The last stretch of the Inca Trail was perhaps the most scenic and magical. It was mostly a gradual downhill and we literally watched the fog part with the sun shining at our backs to reveal Machu Picchu below.
At this point, the Inca Trail is more or less over and we ended up taking quite a bit of time taking group photos of the supposedly “classic” shot of Machu Picchu.
You’ll see here that the place was crawling with tourists. It was impossible to get a clean shot and was far from the perfect shot of Machu Picchu. It’s too bad we spent so much time here.
We secretly made our way up from where we were (without our packs since they’re not allowed) and took a few more shots. Oh and guess who we found up here!
It was way better shooting from this vantage point. I wish we had more time to explore the far left parts from here that I’m sure would’ve provided a great spot for shooting.
That being said, I found a ton of unique vantage points for Machu Picchu that you typically don’t see in the postcards.
After exiting Machu Picchu and entering back in sans hiking sticks, our guide Juan Carlos gave us a thorough tour of the entire city ruins.
Fast forward to 11:10AM when we finally make it to the front gates of Huaynu Picchu. We’re 10 minutes late but the guard eventually gives in and lets us through. I will say that Huaynu Picchu looked way more terrifying than up close like this.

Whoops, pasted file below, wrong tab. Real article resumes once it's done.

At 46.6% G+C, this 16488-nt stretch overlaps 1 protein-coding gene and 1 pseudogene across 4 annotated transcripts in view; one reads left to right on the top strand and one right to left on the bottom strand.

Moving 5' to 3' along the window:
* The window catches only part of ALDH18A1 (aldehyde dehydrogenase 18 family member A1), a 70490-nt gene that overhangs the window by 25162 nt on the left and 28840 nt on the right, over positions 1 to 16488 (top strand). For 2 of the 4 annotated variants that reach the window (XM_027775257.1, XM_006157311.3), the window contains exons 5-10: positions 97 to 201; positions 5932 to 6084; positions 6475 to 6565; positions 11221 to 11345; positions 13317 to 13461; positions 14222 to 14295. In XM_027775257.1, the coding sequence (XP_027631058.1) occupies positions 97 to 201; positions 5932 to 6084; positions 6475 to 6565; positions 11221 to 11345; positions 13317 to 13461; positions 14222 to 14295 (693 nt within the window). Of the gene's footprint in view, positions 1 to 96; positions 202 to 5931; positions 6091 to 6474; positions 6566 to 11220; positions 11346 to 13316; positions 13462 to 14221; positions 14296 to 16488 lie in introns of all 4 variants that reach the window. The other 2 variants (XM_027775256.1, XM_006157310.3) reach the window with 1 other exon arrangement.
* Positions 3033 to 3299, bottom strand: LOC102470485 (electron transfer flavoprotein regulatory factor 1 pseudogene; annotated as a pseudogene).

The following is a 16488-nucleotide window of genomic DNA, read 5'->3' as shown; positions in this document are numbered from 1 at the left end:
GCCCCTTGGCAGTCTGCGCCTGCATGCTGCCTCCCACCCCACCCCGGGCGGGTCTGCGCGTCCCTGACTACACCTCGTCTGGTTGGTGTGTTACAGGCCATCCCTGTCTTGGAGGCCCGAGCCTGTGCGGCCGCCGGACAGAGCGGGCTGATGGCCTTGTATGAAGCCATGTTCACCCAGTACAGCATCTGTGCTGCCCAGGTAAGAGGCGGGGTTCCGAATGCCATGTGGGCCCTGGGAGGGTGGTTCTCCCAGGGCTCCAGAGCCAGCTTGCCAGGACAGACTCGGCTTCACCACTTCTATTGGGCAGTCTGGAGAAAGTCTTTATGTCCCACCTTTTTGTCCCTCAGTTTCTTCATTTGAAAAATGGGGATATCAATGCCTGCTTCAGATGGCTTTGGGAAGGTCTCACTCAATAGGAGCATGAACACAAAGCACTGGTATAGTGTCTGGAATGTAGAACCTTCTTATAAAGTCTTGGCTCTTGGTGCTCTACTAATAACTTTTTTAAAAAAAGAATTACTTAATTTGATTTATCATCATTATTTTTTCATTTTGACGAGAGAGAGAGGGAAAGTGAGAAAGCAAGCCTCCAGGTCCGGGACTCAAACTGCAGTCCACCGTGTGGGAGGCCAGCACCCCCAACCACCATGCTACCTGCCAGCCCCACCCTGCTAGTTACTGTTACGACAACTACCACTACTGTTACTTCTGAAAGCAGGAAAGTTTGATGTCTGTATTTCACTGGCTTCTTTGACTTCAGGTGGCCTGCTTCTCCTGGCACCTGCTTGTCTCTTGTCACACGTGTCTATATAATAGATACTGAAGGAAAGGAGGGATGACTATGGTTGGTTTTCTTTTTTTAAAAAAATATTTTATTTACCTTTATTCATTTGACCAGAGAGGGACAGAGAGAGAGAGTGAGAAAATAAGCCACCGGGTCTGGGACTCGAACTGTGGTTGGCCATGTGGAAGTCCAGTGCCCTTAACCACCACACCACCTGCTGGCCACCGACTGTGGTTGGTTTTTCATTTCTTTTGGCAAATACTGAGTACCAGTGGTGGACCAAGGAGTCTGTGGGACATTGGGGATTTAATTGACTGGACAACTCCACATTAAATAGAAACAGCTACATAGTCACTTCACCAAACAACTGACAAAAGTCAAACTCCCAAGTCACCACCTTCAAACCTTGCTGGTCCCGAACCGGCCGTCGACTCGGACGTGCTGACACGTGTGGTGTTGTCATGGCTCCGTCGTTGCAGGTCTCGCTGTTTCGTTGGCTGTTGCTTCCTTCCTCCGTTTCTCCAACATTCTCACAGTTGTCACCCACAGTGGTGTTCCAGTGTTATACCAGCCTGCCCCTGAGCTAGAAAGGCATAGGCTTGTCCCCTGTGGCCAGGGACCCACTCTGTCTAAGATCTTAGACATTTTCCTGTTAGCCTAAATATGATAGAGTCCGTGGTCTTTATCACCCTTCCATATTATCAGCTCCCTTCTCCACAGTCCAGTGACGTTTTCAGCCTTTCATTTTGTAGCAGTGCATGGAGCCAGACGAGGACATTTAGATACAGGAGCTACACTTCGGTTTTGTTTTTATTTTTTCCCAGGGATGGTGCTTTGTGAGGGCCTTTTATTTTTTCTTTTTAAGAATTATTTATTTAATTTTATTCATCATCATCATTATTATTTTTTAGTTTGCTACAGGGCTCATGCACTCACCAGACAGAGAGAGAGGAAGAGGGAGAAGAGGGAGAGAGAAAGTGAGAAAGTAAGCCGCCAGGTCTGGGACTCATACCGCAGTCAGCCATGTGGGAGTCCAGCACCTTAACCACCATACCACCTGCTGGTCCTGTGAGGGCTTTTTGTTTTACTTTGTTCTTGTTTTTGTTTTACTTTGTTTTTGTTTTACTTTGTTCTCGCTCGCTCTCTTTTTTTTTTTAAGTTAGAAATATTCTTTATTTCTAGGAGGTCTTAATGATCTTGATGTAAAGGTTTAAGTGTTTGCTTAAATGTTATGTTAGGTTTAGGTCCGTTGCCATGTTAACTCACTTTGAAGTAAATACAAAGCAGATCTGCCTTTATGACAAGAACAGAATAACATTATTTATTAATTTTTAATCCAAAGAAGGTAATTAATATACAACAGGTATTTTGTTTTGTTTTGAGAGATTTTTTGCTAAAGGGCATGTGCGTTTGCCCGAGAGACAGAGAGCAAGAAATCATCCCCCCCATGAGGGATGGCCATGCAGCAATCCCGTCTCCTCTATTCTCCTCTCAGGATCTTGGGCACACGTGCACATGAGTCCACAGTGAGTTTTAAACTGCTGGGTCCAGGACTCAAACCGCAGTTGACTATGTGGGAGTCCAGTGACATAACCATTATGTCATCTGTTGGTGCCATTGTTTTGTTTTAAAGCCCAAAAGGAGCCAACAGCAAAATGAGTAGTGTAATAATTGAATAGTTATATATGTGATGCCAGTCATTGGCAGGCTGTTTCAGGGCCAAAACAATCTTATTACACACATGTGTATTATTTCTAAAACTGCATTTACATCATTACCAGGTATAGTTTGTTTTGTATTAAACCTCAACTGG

After a ton of switchbacks and chained stretches, we finally make it up to top of Huaynu Picchu where you get this alternate view of Machu Picchu. I was way too scared to stand up.
At the top of Huaynu Picchu, things become vertical real fast. To use the steps here, you pretty much have to monkey climb.
A look at what it was like to go down Huaynu Picchu. We ended up finishing at 12:48PM. I couldn’t believe we did it that fast.
At the bottom where Chantelle was waiting for us, there were a bunch of llamas vying for our granola bars.
Juan Carlos continued the tour of the complex after we finished Huaynu Picchu. This is just a little piece of Inca ingenuity. They were so obsessed with the sun that they built this pool of water to study the sun. Genius!
More alternate looks back at Machu Picchu
After taking the bus down, we walked over to our designated restaurant. It looked like each tour operator had their own designated restaurant as we saw other groups scattered around Aguas Calientes. This is where we ate our lunch (not covered) and said goodbye to Juan Carlos.
The town of Aguas Calientes is literally built around the train tracks and the train station.
After lunch, we walked our way towards the train station. There wasn’t much time for anything else.
The crazy amount of tourists that were with us as we waited for the gates to open.
Getting ready to board our Peru Rail train.
I was very impressed with our train ride back to Ollantaytambo. The cars were extremely clean, comfortable, and even came with free drinks and snacks. All of us passed out on the train ride. What an adventure.
And there you have it! 4 unforgettable days. It wasn’t easy but 100% worth it.
Feel like planning your own trip? Make sure you check out my super complete guide of what you need to think about when planning your Inca Trail trip.